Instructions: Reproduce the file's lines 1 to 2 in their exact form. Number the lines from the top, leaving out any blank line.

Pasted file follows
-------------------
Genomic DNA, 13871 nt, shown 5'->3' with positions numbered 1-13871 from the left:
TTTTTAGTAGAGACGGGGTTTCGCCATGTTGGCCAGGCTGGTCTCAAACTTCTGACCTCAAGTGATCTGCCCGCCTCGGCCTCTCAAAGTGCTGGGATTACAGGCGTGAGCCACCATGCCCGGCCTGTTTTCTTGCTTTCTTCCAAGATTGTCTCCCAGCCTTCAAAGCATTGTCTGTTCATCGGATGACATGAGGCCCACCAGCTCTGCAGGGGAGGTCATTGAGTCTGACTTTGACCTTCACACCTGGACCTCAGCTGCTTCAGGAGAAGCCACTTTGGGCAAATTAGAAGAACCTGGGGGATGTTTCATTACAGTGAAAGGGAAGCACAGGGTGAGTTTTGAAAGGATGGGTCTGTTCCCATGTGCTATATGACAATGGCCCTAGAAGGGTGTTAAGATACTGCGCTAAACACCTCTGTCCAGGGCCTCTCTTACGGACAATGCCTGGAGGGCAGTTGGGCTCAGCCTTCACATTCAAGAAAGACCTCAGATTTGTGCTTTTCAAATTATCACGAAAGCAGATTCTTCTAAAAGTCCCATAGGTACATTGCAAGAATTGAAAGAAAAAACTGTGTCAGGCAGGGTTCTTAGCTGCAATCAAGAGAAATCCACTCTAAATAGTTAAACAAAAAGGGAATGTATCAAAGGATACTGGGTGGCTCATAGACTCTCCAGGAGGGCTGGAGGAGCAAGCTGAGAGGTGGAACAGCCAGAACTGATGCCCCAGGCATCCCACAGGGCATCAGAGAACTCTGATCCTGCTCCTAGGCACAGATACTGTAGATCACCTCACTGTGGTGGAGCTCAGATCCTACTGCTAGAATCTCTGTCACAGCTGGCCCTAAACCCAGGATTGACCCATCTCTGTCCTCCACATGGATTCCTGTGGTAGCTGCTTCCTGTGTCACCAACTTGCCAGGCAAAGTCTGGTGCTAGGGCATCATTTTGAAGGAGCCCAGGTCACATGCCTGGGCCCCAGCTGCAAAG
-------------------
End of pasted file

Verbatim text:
Genomic DNA, 13871 nt, shown 5'->3' with positions numbered 1-13871 from the left:
TTTTTAGTAGAGACGGGGTTTCGCCATGTTGGCCAGGCTGGTCTCAAACTTCTGACCTCAAGTGATCTGCCCGCCTCGGCCTCTCAAAGTGCTGGGATTACAGGCGTGAGCCACCATGCCCGGCCTGTTTTCTTGCTTTCTTCCAAGATTGTCTCCCAGCCTTCAAAGCATTGTCTGTTCATCGGATGACATGAGGCCCACCAGCTCTGCAGGGGAGGTCATTGAGTCTGACTTTGACCTTCACACCTGGACCTCAGCTGCTTCAGGAGAAGCCACTTTGGGCAAATTAGAAGAACCTGGGGGATGTTTCATTACAGTGAAAGGGAAGCACAGGGTGAGTTTTGAAAGGATGGGTCTGTTCCCATGTGCTATATGACAATGGCCCTAGAAGGGTGTTAAGATACTGCGCTAAACACCTCTGTCCAGGGCCTCTCTTACGGACAATGCCTGGAGGGCAGTTGGGCTCAGCCTTCACATTCAAGAAAGACCTCAGATTTGTGCTTTTCAAATTATCACGAAAGCAGATTCTTCTAAAAGTCCCATAGGTACATTGCAAGAATTGAAAGAAAAAACTGTGTCAGGCAGGGTTCTTAGCTGCAATCAAGAGAAATCCACTCTAAATAGTTAAACAAAAAGGGAATGTATCAAAGGATACTGGGTGGCTCATAGACTCTCCAGGAGGGCTGGAGGAGCAAGCTGAGAGGTGGAACAGCCAGAACTGATGCCCCAGGCATCCCACAGGGCATCAGAGAACTCTGATCCTGCTCCTAGGCACAGATACTGTAGATCACCTCACTGTGGTGGAGCTCAGATCCTACTGCTAGAATCTCTGTCACAGCTGGCCCTAAACCCAGGATTGACCCATCTCTGTCCTCCACATGGATTCCTGTGGTAGCTGCTTCCTGTGTCACCAACTTGCCAGGCAAAGTCTGGTGCTAGGGCATCATTTTGAAGGAGCCCAGGTCACATGCCTGGGCCCCAGCTGCAAAG